Praying about who we choose to be part of our core friendship community is just as important as praying about who our children’s friends will be.

Causative: Setting Your Family’s Culture

This is where it all begins: that timeless and powerful Biblical declaration that we are to raise our children in the ways of the Lord (Proverbs 22:6).

Unlike understanding our city’s culture (summative) and shaping our community’s culture (formative), this is one area we must take full responsibility for.

Our family’s culture is caused by us. We must talk about it, pray about it, set it, and most importantly, fight for it.

Men are called to lead and sacrifice for their families (Ephesians 5). Women are called to love, demonstrate integrity, and provide wisdom for their families (Proverbs 31). We are all called to bear the fruits of the spirit (Galatians 5).

Of course, these are standards that we are guaranteed to fall short of (Romans 3).

However, what we can do is establish a family culture in which these are the backdrops—the foundations upon which our families can grow.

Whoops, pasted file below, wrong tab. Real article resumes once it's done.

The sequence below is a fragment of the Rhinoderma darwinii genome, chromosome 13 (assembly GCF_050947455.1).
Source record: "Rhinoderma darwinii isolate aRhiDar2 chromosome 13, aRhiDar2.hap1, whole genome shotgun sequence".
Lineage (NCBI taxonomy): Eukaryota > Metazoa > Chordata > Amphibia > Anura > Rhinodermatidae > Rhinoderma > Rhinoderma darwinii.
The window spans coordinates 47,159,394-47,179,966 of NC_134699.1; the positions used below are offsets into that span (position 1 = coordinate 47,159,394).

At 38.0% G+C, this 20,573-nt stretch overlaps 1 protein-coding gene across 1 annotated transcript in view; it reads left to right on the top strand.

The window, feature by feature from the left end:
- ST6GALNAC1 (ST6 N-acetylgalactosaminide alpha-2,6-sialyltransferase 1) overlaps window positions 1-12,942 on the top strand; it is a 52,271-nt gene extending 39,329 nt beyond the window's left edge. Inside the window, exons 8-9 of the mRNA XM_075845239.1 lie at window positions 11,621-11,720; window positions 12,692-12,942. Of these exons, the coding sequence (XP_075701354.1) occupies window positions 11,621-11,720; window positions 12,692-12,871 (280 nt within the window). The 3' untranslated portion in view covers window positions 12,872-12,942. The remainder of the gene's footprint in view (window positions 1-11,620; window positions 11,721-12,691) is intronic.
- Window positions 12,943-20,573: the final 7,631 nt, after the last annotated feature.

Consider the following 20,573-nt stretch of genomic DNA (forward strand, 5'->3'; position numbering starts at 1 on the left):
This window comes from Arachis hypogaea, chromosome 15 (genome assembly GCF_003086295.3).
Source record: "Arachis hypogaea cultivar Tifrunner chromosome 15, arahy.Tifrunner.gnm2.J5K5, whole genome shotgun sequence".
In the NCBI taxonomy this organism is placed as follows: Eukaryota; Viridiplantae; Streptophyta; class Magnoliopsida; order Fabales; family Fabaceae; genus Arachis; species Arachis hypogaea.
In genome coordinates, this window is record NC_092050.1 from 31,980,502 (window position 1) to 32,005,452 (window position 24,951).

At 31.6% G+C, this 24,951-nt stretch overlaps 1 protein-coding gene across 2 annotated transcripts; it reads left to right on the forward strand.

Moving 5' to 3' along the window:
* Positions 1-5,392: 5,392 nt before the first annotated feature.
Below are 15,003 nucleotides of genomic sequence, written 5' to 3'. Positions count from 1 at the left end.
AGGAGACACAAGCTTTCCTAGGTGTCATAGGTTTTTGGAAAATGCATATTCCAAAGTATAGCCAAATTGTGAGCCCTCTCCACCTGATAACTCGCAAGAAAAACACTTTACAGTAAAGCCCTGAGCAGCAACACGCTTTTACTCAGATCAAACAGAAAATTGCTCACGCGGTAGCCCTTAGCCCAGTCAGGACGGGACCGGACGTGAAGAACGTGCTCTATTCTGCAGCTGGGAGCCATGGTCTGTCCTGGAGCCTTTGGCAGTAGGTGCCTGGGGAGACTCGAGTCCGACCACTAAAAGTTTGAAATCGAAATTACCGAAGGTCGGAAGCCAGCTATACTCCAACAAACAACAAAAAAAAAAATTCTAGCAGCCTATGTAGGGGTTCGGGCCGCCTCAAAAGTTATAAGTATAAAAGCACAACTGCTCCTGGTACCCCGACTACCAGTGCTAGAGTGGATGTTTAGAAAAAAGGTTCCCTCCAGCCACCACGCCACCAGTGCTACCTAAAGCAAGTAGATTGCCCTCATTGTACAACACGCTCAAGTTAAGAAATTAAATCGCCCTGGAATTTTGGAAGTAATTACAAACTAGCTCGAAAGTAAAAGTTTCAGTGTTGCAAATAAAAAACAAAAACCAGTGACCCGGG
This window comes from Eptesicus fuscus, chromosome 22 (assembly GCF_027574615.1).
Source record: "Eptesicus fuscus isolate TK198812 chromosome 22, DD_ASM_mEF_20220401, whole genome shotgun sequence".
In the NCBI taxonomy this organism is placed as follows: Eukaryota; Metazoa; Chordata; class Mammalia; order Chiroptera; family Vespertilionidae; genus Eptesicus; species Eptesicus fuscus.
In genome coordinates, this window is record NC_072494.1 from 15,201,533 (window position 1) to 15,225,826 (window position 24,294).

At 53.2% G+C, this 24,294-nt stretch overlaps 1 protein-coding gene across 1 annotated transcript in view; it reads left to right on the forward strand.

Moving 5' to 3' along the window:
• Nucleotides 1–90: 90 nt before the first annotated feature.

I can think of countless examples where we are called to be loving and supportive towards our family, but not unconditionally affirming.

We must actively seek out those in our city who are not like us, to learn about them, serve them, and love them.

Just this week, when my back was turned, our almost two-year-old took to our cream couch with a marker. It was his first time exploring surfaces other than paper. While this is unacceptable behaviour, it was the first time he’d made this mistake so I dug deep to demonstrate patience and compassion as I masked my reaction to the hideous new design of our couch and explained to him that it was wrong and that furniture was most certainly not for drawing on.

We have daily opportunities, often as simple as this one, to shape and lay the road our family travels on.

Setting our family’s culture is perhaps the most important thing a parent can do.

Because culture eats strategy for breakfast; because even though we are imperfect people and imperfect parents, we can set a loving, forgiving, faithful, and morally grounded family culture in which the fruits of the Spirit are cultivated even amidst unavoidable imperfection and suffering.

This is the only way that imperfect people can live faithfully, joyfully, and lovingly with each other.

It is through these three pillars of cultural awareness that we see the keys to godly parenting. Ultimately, all three pillars require a heart posture that is centred on God (1 Samuel 16:7), with minds that are engaged with the realities of the 21st century (Matthew 10:16).